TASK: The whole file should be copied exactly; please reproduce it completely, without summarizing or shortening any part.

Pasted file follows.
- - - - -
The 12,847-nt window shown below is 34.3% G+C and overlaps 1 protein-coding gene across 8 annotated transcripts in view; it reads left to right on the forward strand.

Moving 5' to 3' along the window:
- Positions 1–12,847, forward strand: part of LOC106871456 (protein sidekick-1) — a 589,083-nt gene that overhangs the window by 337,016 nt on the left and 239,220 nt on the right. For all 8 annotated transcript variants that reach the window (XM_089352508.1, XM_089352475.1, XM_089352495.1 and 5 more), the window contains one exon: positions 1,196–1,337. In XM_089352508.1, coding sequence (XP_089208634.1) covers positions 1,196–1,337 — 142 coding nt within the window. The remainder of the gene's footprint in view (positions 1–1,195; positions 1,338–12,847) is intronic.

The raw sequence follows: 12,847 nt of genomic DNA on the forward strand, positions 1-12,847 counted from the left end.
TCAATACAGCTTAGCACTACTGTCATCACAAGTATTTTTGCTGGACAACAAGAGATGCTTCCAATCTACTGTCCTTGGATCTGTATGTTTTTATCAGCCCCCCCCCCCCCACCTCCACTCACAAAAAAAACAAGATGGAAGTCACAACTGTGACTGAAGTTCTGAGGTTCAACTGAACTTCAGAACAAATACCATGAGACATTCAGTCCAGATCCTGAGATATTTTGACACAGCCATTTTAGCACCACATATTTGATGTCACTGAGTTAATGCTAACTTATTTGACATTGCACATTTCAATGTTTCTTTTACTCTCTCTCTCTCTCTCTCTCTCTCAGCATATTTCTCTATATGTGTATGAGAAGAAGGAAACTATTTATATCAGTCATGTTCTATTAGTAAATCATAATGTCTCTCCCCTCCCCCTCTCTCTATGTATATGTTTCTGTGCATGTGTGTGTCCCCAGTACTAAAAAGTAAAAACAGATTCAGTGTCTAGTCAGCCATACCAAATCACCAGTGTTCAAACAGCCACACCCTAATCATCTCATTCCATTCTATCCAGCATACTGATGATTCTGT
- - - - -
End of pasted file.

The 12,847-nt window shown below is 34.3% G+C and overlaps 1 protein-coding gene across 8 annotated transcripts in view; it reads left to right on the forward strand.

Moving 5' to 3' along the window:
- Positions 1–12,847, forward strand: part of LOC106871456 (protein sidekick-1) — a 589,083-nt gene that overhangs the window by 337,016 nt on the left and 239,220 nt on the right. For all 8 annotated transcript variants that reach the window (XM_089352508.1, XM_089352475.1, XM_089352495.1 and 5 more), the window contains one exon: positions 1,196–1,337. In XM_089352508.1, coding sequence (XP_089208634.1) covers positions 1,196–1,337 — 142 coding nt within the window. The remainder of the gene's footprint in view (positions 1–1,195; positions 1,338–12,847) is intronic.

The raw sequence follows: 12,847 nt of genomic DNA on the forward strand, positions 1-12,847 counted from the left end.
TCAATACAGCTTAGCACTACTGTCATCACAAGTATTTTTGCTGGACAACAAGAGATGCTTCCAATCTACTGTCCTTGGATCTGTATGTTTTTATCAGCCCCCCCCCCCCCACCTCCACTCACAAAAAAAACAAGATGGAAGTCACAACTGTGACTGAAGTTCTGAGGTTCAACTGAACTTCAGAACAAATACCATGAGACATTCAGTCCAGATCCTGAGATATTTTGACACAGCCATTTTAGCACCACATATTTGATGTCACTGAGTTAATGCTAACTTATTTGACATTGCACATTTCAATGTTTCTTTTACTCTCTCTCTCTCTCTCTCTCTCTCAGCATATTTCTCTATATGTGTATGAGAAGAAGGAAACTATTTATATCAGTCATGTTCTATTAGTAAATCATAATGTCTCTCCCCTCCCCCTCTCTCTATGTATATGTTTCTGTGCATGTGTGTGTCCCCAGTACTAAAAAGTAAAAACAGATTCAGTGTCTAGTCAGCCATACCAAATCACCAGTGTTCAAACAGCCACACCCTAATCATCTCATTCCATTCTATCCAGCATACTGATGATTCTGT